Print, Acricola Bodenbelag (Acricola Floor Covering), plate 26, in Die Quelle: Flächen Schmuck (The Source: Ornament for Flat Surfaces), 1901
In 1901, Austrian designer Koloman Moser published Die Quelle (The Source), a compilation of vivid pattern designs intended for flat surfaces. Primarily known for founding the influential Wiener Werkstätte (the Vienna Workshops) along with the architect Josef Hoffmann in 1903, Moser’s book was one in a series of projects by the prolific designer, who designed everything from interiors to furniture. His early influence in the Viennese Secessionist movement at the close of the 19th century is evident in this design for a floor treatment. The kaleidoscopic pattern of interlocking red and gray hexagons marries simple lines and modern, geometric forms with a bold color palette. This pattern, which at times looks like a seed pod or perhaps a bat-like animal, also makes reference to the rise of Art Nouveau, a style dominant in Paris at the turn of the century that was primarily influenced by elements of the natural world.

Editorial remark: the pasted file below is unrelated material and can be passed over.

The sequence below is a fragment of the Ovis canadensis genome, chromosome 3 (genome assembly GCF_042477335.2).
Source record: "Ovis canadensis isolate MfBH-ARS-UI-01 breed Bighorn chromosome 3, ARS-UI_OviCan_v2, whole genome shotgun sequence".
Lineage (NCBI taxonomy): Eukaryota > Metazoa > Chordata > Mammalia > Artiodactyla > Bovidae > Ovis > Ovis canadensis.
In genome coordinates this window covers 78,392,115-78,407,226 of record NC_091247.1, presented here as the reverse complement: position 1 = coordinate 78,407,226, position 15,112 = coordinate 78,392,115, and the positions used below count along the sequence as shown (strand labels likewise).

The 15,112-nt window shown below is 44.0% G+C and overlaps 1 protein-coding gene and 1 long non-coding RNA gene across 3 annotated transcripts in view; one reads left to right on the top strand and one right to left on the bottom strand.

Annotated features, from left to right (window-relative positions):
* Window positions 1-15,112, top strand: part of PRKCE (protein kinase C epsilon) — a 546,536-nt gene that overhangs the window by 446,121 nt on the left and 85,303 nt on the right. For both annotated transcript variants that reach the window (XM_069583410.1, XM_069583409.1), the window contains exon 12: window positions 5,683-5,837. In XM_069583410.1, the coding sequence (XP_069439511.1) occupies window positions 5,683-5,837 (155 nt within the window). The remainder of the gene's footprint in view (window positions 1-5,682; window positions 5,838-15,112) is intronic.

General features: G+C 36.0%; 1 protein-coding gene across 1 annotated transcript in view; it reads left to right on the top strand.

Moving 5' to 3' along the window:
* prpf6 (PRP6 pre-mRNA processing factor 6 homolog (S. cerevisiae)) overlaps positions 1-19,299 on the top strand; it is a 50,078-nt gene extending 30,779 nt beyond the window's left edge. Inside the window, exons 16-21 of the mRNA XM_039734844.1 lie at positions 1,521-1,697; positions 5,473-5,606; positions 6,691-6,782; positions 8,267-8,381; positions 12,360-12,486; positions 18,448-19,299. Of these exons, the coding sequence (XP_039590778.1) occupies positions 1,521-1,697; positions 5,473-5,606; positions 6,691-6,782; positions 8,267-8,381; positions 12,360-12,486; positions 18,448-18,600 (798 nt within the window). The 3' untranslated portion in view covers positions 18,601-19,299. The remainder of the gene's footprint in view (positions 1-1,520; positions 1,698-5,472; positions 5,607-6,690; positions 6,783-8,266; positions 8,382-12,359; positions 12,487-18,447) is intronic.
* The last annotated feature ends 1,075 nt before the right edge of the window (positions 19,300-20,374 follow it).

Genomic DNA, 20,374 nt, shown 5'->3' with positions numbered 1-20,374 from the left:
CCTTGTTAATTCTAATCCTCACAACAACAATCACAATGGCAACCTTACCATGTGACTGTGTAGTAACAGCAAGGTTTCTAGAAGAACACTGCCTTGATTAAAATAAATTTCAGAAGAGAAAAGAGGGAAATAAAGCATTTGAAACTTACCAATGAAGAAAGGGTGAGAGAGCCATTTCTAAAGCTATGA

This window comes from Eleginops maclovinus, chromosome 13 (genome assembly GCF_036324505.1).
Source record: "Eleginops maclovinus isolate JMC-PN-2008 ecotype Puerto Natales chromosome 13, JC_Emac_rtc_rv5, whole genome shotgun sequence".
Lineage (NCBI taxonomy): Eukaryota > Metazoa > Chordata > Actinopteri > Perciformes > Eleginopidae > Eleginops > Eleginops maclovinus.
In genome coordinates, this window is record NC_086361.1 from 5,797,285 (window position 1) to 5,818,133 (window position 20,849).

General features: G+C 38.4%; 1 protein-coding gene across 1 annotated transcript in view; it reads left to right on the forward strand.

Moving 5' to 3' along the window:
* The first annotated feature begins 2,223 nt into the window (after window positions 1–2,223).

It is credited
Gift of Jerrol E. Golden.
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Its dimensions are
25 x 29.6 cm (9 13/16 x 11 5/8 in.)
Cite this object as
Print, Acricola Bodenbelag (Acricola Floor Covering), plate 26, in Die Quelle: Flächen Schmuck (The Source: Ornament for Flat Surfaces), 1901; Austria; color lithograph on paper; 25 x 29.6 cm (9 13/16 x 11 5/8 in.); Gift of Jerrol E. Golden; 1999-41-1-27
This object was previously on display as a part of the exhibition Making Design.